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In Jerusalem they cast the future in coffee
                     cups, swish the dark liquid, overturn quick
so oily grit runs down in blobs they scry
                    as bears or snakes -- the symbol-spoor of destiny.
People believe that random patterns are keys
                     to unlock time, haggle fate
with stars or chicken bones. They spit twice,
                     unbolt the door to fear's hundred scheming cousins.
I prefer to peruse the present over tea, slowly noting
                    rhymes of form, how a wave echoes a wing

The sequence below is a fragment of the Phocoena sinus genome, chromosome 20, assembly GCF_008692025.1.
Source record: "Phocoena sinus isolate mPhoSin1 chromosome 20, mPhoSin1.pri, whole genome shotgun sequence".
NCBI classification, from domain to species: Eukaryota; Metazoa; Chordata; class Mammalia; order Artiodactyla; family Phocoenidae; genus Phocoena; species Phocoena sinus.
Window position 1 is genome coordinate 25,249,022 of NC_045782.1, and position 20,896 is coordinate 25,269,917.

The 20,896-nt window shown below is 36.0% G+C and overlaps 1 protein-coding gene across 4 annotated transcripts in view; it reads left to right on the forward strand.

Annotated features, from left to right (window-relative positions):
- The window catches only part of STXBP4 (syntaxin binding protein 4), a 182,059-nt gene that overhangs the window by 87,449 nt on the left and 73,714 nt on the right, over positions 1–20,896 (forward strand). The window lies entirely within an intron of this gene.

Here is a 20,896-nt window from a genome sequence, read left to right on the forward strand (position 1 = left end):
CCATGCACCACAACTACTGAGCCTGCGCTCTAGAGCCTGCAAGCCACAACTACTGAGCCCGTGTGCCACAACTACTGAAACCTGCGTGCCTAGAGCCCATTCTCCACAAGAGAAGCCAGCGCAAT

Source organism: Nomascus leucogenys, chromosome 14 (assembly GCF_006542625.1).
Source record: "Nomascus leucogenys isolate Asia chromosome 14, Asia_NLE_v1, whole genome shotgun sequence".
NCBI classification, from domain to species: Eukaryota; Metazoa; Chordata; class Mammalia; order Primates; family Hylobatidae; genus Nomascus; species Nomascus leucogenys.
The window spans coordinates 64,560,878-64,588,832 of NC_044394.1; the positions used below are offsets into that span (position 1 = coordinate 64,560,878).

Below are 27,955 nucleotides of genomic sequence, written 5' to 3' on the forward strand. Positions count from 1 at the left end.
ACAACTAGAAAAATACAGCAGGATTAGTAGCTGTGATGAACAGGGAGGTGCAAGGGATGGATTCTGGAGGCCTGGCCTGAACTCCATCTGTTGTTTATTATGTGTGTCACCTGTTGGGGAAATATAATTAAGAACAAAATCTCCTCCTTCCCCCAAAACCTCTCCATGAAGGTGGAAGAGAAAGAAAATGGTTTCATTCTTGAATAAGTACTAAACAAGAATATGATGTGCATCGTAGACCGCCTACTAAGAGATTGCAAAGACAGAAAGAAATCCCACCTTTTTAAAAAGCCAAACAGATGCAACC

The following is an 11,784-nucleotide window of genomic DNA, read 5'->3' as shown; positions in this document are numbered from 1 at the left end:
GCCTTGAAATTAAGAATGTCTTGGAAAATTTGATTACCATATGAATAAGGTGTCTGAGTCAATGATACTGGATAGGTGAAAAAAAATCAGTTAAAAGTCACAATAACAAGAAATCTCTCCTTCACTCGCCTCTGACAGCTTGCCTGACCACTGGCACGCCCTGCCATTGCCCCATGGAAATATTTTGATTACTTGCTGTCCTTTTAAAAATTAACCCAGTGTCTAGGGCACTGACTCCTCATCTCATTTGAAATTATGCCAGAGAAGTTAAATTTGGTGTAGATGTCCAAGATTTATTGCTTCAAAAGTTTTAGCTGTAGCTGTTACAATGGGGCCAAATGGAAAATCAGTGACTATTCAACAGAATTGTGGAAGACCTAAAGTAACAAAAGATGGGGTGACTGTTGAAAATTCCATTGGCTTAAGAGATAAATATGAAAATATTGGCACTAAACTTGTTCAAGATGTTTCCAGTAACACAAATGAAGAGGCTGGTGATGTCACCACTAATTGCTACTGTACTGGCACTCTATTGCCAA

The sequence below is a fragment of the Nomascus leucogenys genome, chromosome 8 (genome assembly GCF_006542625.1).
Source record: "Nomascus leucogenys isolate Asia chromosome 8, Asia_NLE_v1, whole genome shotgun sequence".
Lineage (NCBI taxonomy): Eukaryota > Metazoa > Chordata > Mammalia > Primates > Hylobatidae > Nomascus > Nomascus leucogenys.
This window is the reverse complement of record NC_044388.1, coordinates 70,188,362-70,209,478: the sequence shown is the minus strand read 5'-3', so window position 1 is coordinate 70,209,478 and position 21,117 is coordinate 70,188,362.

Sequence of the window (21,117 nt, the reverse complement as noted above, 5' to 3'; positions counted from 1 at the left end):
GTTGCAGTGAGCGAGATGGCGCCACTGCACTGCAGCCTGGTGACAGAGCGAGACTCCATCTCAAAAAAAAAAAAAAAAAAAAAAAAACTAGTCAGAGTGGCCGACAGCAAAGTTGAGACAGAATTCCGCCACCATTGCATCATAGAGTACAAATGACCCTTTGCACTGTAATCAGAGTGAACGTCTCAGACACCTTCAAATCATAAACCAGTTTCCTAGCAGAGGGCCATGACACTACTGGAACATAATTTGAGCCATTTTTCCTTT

and a red ribbon resembles a scar.
                    Poets stare until a leaf becomes a fish
in a musical sea. The fish looks at you and says,
                   Look through my tail's false eye
and scry every possibility, even free will.
                   In summer's twilight, mug in hand, maundering
the moment, I listen as a bird creaks through the coffee dark.
                   My husband pastes vacation photos in a book
we won't look backward at. Imagination's telescope
                   focuses on tea drinkers in Japan who let the leaves
drift before inhaling wisps of bronzy grass.
                   The sip remains a mountain on the horizon.

  Rachel Dacus

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